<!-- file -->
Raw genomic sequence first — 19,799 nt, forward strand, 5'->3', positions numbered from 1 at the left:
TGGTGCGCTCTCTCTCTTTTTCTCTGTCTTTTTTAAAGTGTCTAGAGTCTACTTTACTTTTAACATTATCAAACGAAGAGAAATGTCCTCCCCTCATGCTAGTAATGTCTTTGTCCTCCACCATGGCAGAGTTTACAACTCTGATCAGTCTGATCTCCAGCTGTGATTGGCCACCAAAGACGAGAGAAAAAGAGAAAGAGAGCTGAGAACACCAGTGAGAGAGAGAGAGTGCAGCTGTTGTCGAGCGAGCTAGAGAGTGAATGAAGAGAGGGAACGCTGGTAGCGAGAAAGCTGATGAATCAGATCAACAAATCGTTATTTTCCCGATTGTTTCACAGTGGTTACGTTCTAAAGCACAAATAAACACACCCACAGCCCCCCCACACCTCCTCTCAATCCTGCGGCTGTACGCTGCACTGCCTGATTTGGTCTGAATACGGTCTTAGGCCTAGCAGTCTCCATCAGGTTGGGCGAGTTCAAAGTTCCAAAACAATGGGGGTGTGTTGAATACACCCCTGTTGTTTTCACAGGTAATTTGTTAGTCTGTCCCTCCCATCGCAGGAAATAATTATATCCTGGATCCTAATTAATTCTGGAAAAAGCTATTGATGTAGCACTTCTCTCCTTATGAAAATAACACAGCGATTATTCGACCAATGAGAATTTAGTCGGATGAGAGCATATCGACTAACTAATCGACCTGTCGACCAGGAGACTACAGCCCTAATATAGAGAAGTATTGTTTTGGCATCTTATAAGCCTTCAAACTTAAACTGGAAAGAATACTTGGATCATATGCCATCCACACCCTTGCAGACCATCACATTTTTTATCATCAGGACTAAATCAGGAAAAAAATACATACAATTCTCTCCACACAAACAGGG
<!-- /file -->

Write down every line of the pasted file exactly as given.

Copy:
Raw genomic sequence first — 19,799 nt, forward strand, 5'->3', positions numbered from 1 at the left:
TGGTGCGCTCTCTCTCTTTTTCTCTGTCTTTTTTAAAGTGTCTAGAGTCTACTTTACTTTTAACATTATCAAACGAAGAGAAATGTCCTCCCCTCATGCTAGTAATGTCTTTGTCCTCCACCATGGCAGAGTTTACAACTCTGATCAGTCTGATCTCCAGCTGTGATTGGCCACCAAAGACGAGAGAAAAAGAGAAAGAGAGCTGAGAACACCAGTGAGAGAGAGAGAGTGCAGCTGTTGTCGAGCGAGCTAGAGAGTGAATGAAGAGAGGGAACGCTGGTAGCGAGAAAGCTGATGAATCAGATCAACAAATCGTTATTTTCCCGATTGTTTCACAGTGGTTACGTTCTAAAGCACAAATAAACACACCCACAGCCCCCCCACACCTCCTCTCAATCCTGCGGCTGTACGCTGCACTGCCTGATTTGGTCTGAATACGGTCTTAGGCCTAGCAGTCTCCATCAGGTTGGGCGAGTTCAAAGTTCCAAAACAATGGGGGTGTGTTGAATACACCCCTGTTGTTTTCACAGGTAATTTGTTAGTCTGTCCCTCCCATCGCAGGAAATAATTATATCCTGGATCCTAATTAATTCTGGAAAAAGCTATTGATGTAGCACTTCTCTCCTTATGAAAATAACACAGCGATTATTCGACCAATGAGAATTTAGTCGGATGAGAGCATATCGACTAACTAATCGACCTGTCGACCAGGAGACTACAGCCCTAATATAGAGAAGTATTGTTTTGGCATCTTATAAGCCTTCAAACTTAAACTGGAAAGAATACTTGGATCATATGCCATCCACACCCTTGCAGACCATCACATTTTTTATCATCAGGACTAAATCAGGAAAAAAATACATACAATTCTCTCCACACAAACAGGG